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The Death of a Disease: A History of the Eradication of Poliomyelitis
edited by Bernard Seytre and Mary Shaffer
Rutgers University Press, 2005
Paper: 978-0-8135-3677-4 | Cloth: 978-0-8135-3676-7 | eISBN: 978-0-8135-7824-8
Library of Congress Classification RC180.9.S4913 2005
Dewey Decimal Classification 616.835

ABOUT THIS BOOK | AUTHOR BIOGRAPHY | REVIEWS | TOC
ABOUT THIS BOOK

In 1988, the World Health Organization launched a campaign for the global eradication of polio. Today, this goal is closer than ever. Fewer than 1,300 people were paralyzed from the disease in 2004, down from approximately 350,000 in 1988.

In The Death of a Disease, science writers Bernard Seytre and Mary Shaffer tell the dramatic story of this crippling virus that has evoked terror among parents and struck down healthy children for centuries. Beginning in ancient Egypt, the narrative explores the earliest stages of research, describes the wayward paths taken by a long line of scientists-each of whom made a vital contribution to understanding this enigmatic virus-and traces the development of the Salk and Sabin vaccines. The book also tracks the contemporary polio story, detailing the remaining obstacles as well as the medical, governmental, and international health efforts that are currently being focused on developing countries such as India, Pakistan, Nigeria, and Niger.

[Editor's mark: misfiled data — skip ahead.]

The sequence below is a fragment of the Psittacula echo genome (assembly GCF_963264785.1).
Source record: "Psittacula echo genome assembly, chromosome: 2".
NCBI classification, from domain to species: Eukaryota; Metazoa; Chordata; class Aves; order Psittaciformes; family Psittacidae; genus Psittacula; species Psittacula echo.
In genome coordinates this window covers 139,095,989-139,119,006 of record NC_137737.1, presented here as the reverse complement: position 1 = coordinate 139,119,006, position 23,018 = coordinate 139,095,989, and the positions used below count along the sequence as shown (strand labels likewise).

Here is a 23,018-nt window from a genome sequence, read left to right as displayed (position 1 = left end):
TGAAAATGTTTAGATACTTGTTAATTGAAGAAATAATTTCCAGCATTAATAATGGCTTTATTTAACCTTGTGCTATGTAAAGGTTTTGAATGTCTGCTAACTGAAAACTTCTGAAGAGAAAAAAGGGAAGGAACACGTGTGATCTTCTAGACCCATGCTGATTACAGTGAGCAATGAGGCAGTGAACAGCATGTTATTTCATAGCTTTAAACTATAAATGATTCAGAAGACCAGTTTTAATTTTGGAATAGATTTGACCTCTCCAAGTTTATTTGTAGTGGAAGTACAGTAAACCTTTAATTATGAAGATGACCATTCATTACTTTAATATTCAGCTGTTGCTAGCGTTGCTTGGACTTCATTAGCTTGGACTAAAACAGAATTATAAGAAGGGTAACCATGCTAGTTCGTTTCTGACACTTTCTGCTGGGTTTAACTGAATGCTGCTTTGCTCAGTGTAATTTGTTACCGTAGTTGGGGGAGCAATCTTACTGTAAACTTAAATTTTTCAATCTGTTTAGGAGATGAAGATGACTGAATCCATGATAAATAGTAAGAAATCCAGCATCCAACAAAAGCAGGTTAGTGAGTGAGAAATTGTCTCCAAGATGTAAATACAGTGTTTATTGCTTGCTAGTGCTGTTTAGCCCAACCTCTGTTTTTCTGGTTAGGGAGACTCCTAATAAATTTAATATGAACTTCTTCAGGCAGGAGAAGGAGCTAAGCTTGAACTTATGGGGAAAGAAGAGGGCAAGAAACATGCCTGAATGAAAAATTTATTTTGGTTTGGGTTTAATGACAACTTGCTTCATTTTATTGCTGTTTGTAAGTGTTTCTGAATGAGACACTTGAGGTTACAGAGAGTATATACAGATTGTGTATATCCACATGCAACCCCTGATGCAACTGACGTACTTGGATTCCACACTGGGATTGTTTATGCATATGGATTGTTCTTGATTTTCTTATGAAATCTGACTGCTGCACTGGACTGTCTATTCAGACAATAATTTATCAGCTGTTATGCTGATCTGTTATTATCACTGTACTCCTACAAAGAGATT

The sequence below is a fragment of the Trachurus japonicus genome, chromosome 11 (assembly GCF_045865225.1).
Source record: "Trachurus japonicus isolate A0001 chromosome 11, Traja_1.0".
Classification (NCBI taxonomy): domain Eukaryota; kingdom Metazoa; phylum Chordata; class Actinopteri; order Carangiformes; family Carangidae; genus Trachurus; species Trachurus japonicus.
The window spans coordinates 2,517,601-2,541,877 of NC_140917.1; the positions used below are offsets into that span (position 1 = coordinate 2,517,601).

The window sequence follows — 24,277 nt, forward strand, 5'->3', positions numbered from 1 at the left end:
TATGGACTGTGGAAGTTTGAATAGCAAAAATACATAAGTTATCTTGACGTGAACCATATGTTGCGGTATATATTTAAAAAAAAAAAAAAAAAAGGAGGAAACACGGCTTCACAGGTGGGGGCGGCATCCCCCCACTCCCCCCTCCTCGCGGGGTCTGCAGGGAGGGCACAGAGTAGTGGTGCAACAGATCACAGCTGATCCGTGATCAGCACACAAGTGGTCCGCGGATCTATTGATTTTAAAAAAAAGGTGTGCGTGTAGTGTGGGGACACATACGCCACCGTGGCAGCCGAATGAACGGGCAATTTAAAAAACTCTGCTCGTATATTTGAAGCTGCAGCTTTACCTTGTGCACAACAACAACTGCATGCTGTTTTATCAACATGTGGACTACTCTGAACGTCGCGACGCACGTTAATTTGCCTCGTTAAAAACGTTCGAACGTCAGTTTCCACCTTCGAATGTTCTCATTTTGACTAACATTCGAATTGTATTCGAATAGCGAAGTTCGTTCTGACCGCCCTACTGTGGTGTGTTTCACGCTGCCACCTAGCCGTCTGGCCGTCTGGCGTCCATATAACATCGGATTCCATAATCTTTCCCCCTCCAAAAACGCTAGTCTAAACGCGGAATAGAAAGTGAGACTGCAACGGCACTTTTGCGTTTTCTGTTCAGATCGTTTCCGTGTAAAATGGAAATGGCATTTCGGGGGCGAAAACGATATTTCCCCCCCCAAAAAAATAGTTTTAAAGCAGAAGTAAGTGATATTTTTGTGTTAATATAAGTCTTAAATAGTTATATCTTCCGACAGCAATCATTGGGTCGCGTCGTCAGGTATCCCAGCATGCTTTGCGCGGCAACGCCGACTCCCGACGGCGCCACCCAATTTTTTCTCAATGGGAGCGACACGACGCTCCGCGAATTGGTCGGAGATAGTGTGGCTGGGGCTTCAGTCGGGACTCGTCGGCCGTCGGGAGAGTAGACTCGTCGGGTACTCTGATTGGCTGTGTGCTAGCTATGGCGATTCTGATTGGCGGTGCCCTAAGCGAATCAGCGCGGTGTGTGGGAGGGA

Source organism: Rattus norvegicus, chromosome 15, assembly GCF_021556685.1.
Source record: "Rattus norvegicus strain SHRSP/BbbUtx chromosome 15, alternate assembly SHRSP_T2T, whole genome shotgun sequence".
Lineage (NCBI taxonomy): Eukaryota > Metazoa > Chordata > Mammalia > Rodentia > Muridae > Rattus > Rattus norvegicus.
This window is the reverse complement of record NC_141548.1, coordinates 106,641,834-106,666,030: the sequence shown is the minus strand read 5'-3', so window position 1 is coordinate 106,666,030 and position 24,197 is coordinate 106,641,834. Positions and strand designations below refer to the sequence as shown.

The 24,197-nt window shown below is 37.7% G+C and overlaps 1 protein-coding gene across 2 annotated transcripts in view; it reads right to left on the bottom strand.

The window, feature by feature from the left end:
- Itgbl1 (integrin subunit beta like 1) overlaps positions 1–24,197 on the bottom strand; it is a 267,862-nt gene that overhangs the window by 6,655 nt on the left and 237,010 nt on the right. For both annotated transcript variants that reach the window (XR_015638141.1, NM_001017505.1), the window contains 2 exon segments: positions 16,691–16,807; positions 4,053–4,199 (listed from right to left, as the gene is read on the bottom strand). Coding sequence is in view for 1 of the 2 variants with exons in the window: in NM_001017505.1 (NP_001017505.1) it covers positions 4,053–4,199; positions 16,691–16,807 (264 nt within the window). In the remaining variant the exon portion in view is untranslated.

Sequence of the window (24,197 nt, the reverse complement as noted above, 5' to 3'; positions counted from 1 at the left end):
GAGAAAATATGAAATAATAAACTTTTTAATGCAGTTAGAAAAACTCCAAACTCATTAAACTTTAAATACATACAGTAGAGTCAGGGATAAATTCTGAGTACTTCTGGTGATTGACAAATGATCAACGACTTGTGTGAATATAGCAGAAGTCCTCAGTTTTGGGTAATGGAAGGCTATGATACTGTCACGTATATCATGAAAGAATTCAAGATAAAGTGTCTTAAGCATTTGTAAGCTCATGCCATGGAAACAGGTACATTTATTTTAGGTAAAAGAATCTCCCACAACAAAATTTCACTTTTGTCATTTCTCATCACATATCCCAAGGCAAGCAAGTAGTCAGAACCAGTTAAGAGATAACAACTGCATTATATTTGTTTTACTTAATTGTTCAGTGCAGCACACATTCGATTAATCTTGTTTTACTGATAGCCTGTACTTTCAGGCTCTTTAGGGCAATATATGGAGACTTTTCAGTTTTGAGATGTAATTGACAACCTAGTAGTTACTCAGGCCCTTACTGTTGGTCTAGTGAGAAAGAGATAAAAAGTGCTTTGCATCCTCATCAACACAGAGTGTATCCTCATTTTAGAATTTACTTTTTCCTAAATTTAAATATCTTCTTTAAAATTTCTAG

At a time when emerging diseases and the threat of bioterrorism are the focus of much media and public attention, this book tells the story of a crippling disease that is on the verge of disappearing. In the face of tremendous odds, the near-eradication of polio offers an inspiring story that is both encouraging and instructive to those at the center of the continued fight against communicable diseases.



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